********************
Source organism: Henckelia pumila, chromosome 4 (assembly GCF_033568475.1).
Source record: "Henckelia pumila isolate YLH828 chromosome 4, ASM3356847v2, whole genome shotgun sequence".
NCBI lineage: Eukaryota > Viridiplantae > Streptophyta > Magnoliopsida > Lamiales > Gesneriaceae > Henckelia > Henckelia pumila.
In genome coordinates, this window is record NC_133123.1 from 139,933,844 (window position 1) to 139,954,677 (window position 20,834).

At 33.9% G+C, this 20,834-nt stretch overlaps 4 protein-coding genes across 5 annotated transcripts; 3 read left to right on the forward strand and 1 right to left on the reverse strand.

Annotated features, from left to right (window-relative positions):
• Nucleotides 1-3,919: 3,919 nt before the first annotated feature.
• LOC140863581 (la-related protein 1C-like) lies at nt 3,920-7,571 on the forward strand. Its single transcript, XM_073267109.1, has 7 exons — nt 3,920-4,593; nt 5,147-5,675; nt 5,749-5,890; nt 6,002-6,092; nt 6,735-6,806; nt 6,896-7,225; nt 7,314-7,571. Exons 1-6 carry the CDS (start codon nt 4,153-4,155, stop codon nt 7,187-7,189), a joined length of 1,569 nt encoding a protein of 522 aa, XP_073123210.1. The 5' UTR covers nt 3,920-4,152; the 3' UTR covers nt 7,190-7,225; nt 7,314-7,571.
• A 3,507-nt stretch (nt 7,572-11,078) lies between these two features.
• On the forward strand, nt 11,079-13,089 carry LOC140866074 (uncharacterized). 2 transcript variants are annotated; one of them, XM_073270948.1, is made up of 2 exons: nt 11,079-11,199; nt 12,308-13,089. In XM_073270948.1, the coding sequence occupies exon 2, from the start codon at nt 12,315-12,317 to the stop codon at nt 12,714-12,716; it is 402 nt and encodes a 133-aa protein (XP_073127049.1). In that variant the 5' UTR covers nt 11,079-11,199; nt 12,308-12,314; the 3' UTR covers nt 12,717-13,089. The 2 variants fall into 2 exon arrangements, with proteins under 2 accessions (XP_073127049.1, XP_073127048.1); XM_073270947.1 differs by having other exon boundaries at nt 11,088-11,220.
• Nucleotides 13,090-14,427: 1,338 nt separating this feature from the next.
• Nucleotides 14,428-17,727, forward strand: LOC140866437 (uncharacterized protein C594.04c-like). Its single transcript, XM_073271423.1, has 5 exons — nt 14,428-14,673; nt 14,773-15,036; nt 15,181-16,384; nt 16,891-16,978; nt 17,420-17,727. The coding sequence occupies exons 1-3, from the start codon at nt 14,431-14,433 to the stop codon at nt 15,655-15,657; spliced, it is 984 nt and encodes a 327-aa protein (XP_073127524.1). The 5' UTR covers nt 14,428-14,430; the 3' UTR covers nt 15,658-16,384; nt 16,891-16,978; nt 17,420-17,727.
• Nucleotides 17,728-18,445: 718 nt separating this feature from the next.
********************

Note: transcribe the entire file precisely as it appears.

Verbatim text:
Source organism: Henckelia pumila, chromosome 4 (assembly GCF_033568475.1).
Source record: "Henckelia pumila isolate YLH828 chromosome 4, ASM3356847v2, whole genome shotgun sequence".
NCBI lineage: Eukaryota > Viridiplantae > Streptophyta > Magnoliopsida > Lamiales > Gesneriaceae > Henckelia > Henckelia pumila.
In genome coordinates, this window is record NC_133123.1 from 139,933,844 (window position 1) to 139,954,677 (window position 20,834).

At 33.9% G+C, this 20,834-nt stretch overlaps 4 protein-coding genes across 5 annotated transcripts; 3 read left to right on the forward strand and 1 right to left on the reverse strand.

Annotated features, from left to right (window-relative positions):
• Nucleotides 1-3,919: 3,919 nt before the first annotated feature.
• LOC140863581 (la-related protein 1C-like) lies at nt 3,920-7,571 on the forward strand. Its single transcript, XM_073267109.1, has 7 exons — nt 3,920-4,593; nt 5,147-5,675; nt 5,749-5,890; nt 6,002-6,092; nt 6,735-6,806; nt 6,896-7,225; nt 7,314-7,571. Exons 1-6 carry the CDS (start codon nt 4,153-4,155, stop codon nt 7,187-7,189), a joined length of 1,569 nt encoding a protein of 522 aa, XP_073123210.1. The 5' UTR covers nt 3,920-4,152; the 3' UTR covers nt 7,190-7,225; nt 7,314-7,571.
• A 3,507-nt stretch (nt 7,572-11,078) lies between these two features.
• On the forward strand, nt 11,079-13,089 carry LOC140866074 (uncharacterized). 2 transcript variants are annotated; one of them, XM_073270948.1, is made up of 2 exons: nt 11,079-11,199; nt 12,308-13,089. In XM_073270948.1, the coding sequence occupies exon 2, from the start codon at nt 12,315-12,317 to the stop codon at nt 12,714-12,716; it is 402 nt and encodes a 133-aa protein (XP_073127049.1). In that variant the 5' UTR covers nt 11,079-11,199; nt 12,308-12,314; the 3' UTR covers nt 12,717-13,089. The 2 variants fall into 2 exon arrangements, with proteins under 2 accessions (XP_073127049.1, XP_073127048.1); XM_073270947.1 differs by having other exon boundaries at nt 11,088-11,220.
• Nucleotides 13,090-14,427: 1,338 nt separating this feature from the next.
• Nucleotides 14,428-17,727, forward strand: LOC140866437 (uncharacterized protein C594.04c-like). Its single transcript, XM_073271423.1, has 5 exons — nt 14,428-14,673; nt 14,773-15,036; nt 15,181-16,384; nt 16,891-16,978; nt 17,420-17,727. The coding sequence occupies exons 1-3, from the start codon at nt 14,431-14,433 to the stop codon at nt 15,655-15,657; spliced, it is 984 nt and encodes a 327-aa protein (XP_073127524.1). The 5' UTR covers nt 14,428-14,430; the 3' UTR covers nt 15,658-16,384; nt 16,891-16,978; nt 17,420-17,727.
• Nucleotides 17,728-18,445: 718 nt separating this feature from the next.